© 2023 CyberNews - Latest tech news,
product reviews, and analyses.

If you purchase via links on our site, we may receive affiliate commissions.

Unregulated cryptocurrencies fuel ransomware and malicious crypto mining

The gravitational force of ransomware’s black hole is pulling in other cyberthreats to form one massive, interconnected ransomware delivery system – with significant implications for IT security, cybersecurity company Sophos claims in the Sophos 2022 Threat Report.

As one of the most potentially damaging and costly types of malware attacks, ransomware remains the kind of threat that keeps most administrators up at night. As we move into 2022, ransomware shows no sign of slowing down, though its business model has gone through some changes that seem likely to persist and even grow over the coming year, Sophos claims.

Over the past 18 months, the Sophos Rapid Response Team has been called in to investigate and remediate hundreds of cases involving ransomware attacks. Over this period, there have been significant changes to the ransomware landscape: the targets have shifted to ever-larger organizations, and the business model that dictates the mechanics of how attacks transpire has shifted.

The most significant change Sophos observed is the shift from “vertically oriented” threat actors, who make and then attack organizations using their own bespoke ransomware, to a model where one group builds the ransomware tools and then leases the use of that those tools out to specialists in the kind of virtual breaking-and-entering that requires a skillset that is distinct from that of ransomware creators.

Ransomware analysis

Ransomware-as-a-service (RaaS) offerings are not new. In previous years, their main contribution was to bring ransomware within reach of lower-skilled or less well-funded attackers.

“This has changed, and, in 2021, RaaS developers are investing their time and energy in creating sophisticated code and determining how best to extract the largest payments from victims, insurance companies, and negotiators. They’re now offloading to others the tasks of finding victims, installing and executing the malware, and laundering the pilfered cryptocurrencies. This is distorting the cyber threat landscape as common threats, such as loaders, droppers, and Initial Access Brokers that were around and causing disruption well before the ascendancy of ransomware, are being sucked into the seemingly all-consuming ‘black hole’ that is ransomware,” Chester Wisniewski, a principal research scientist at Sophos, is quoted in a press release.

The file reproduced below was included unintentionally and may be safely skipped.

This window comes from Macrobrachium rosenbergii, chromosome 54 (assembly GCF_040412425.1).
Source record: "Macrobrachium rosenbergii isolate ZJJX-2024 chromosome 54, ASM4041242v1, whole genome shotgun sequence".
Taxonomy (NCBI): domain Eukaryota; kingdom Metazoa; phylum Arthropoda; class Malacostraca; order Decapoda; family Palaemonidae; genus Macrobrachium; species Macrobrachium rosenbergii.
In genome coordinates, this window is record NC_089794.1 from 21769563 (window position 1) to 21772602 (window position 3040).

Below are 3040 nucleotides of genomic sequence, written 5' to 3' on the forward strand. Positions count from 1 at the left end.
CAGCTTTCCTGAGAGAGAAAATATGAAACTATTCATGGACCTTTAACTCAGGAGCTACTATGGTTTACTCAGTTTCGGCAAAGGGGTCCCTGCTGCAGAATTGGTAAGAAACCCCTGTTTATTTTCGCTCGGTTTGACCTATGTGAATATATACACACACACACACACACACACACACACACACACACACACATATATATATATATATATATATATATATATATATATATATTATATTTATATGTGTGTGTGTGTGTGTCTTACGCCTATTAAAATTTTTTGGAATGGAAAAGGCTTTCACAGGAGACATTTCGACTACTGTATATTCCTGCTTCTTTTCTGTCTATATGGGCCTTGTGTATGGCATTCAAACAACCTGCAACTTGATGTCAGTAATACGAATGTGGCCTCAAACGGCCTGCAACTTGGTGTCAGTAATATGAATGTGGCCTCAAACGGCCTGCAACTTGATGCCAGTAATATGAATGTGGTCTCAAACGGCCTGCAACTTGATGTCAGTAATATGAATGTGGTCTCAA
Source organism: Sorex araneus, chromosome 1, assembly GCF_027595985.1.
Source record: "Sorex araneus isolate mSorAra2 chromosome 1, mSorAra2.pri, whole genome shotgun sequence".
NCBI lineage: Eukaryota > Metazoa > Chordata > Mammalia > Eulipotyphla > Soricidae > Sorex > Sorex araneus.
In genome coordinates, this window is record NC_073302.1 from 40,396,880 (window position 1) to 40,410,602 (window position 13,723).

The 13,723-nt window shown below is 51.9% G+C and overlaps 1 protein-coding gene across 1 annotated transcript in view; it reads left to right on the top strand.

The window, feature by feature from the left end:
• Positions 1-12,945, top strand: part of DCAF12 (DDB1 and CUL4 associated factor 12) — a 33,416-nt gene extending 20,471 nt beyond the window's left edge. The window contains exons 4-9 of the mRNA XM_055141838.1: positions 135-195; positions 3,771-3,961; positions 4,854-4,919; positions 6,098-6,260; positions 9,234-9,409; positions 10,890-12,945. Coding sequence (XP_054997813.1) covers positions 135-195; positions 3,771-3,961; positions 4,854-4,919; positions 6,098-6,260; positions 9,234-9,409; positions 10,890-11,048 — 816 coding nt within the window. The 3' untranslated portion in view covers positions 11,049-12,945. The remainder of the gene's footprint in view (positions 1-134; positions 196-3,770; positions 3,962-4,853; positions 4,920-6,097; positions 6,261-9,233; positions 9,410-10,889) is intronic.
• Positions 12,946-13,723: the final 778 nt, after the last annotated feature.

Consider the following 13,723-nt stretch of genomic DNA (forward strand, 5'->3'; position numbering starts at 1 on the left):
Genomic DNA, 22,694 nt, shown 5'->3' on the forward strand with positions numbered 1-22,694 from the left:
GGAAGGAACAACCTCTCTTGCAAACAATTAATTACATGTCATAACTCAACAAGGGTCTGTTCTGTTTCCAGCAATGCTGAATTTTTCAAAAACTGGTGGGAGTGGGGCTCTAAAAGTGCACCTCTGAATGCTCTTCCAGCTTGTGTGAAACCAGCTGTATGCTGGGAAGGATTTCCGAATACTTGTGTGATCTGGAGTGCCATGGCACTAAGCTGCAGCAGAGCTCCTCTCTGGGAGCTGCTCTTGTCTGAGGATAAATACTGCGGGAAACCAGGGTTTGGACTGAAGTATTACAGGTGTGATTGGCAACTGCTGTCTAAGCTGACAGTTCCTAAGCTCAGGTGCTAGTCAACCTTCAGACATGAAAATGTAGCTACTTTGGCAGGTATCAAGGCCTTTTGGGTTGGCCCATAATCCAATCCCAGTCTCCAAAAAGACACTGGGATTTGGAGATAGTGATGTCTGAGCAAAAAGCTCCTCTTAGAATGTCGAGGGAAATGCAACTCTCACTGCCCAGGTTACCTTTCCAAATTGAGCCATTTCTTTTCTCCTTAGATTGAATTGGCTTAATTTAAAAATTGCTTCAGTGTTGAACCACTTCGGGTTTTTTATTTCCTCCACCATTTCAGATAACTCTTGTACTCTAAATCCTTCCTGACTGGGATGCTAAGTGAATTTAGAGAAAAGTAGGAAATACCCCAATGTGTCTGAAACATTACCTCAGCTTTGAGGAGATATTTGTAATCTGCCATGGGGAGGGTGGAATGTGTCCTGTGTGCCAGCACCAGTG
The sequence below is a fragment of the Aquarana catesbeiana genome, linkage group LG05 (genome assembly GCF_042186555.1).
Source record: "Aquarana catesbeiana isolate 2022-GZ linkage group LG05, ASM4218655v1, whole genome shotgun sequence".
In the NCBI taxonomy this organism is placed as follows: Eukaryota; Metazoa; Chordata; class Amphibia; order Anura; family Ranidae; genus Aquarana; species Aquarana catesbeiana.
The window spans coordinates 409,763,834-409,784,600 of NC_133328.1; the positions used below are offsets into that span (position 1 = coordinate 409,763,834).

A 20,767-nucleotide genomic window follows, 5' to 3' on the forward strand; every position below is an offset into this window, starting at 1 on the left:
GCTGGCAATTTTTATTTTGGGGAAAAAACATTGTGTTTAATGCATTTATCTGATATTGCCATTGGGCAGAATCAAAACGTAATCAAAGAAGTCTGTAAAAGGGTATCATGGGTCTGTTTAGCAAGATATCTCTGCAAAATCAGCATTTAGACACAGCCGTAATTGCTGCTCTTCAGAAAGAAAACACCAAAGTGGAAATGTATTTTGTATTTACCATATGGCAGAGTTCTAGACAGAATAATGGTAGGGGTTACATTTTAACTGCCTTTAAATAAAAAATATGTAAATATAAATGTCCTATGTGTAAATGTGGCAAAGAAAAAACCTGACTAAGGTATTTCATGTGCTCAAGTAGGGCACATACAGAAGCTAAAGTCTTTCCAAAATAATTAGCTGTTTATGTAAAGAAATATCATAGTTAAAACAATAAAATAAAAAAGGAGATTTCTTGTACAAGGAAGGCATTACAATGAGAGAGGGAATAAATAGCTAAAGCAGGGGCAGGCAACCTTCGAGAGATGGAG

Researchers at Sophos looked at the most common ways attackers try to pressure victims into paying ransoms. Unsurprisingly, the most common threat involves publishing or auctioning stolen data on a hacker forum. Sophos expects that threats of extortion over the release of data will continue to be part of the overall threat posed by ransomware well into the future.

Sophos researchers also predict that cryptocurrency will continue to fuel cybercrimes such as ransomware and malicious crypto mining. They expect the trend to continue until global cryptocurrencies are better regulated.

In 2021, Sophos researchers uncovered crypto miners, such as Lemon Duck and the less-common MrbMiner, taking advantage of the access provided by newly reported vulnerabilities and targets already breached by ransomware operators to install crypto miners on computers and servers.

The September 2021 sanctions announced by the U.S. against Russia-based cryptocurrency exchange SUEX OTC alleged that 40% of the known transactions on the exchange were used to transfer money to known cybercriminal groups, including at least eight groups operating ransomware campaigns. One ransomware group sanctioned in 2019, known as Evil Corp, appears to be attempting to evade these sanctions by rebranding its ransomware under several distinct names.

“As a method of evading sanctions, cryptocurrencies are well suited to the task, which may be why criminals based in regions of the world that remain under traditional economic sanctions exclusively deal in cryptocurrency. Beyond that, because cryptocurrency is anonymous, it can be difficult to determine where the money ends up. And as cryptocurrency has gained favor in sanctioned countries, it’s not surprising that we’ve observed illicit cryptocurrency miners spreading in the wild that send their output to organizations based in those places where people cannot use the traditional banking system,” Sophos report reads.

More from CyberNews:

Intel by cybersecurity companies led to the arrests of Cl0p members

Are you one of 10.5 million users victimised by this app-based SMS scam?

Conti apologizes for leaking Saudi royalty data, pledges a westward focus

Cybersecurity headhunters: recruiting an experienced professional is a challenge

US offers $10 million reward for information on DarkSide leaders

Subscribe to our newsletter


Brian Jenner
Brian Jenner
prefix 1 year ago
I am the actual individual who found and reported this huge threat and i can bet no one will ever know my name and what I did to better protect the privacy and individual data of every single person on the web I reported this to the correct authorities and still am personally minoring the changes in their activates no place will accept my offer for help and or acknowledge my abilities
Leave a Reply

Your email address will not be published. Required fields are marked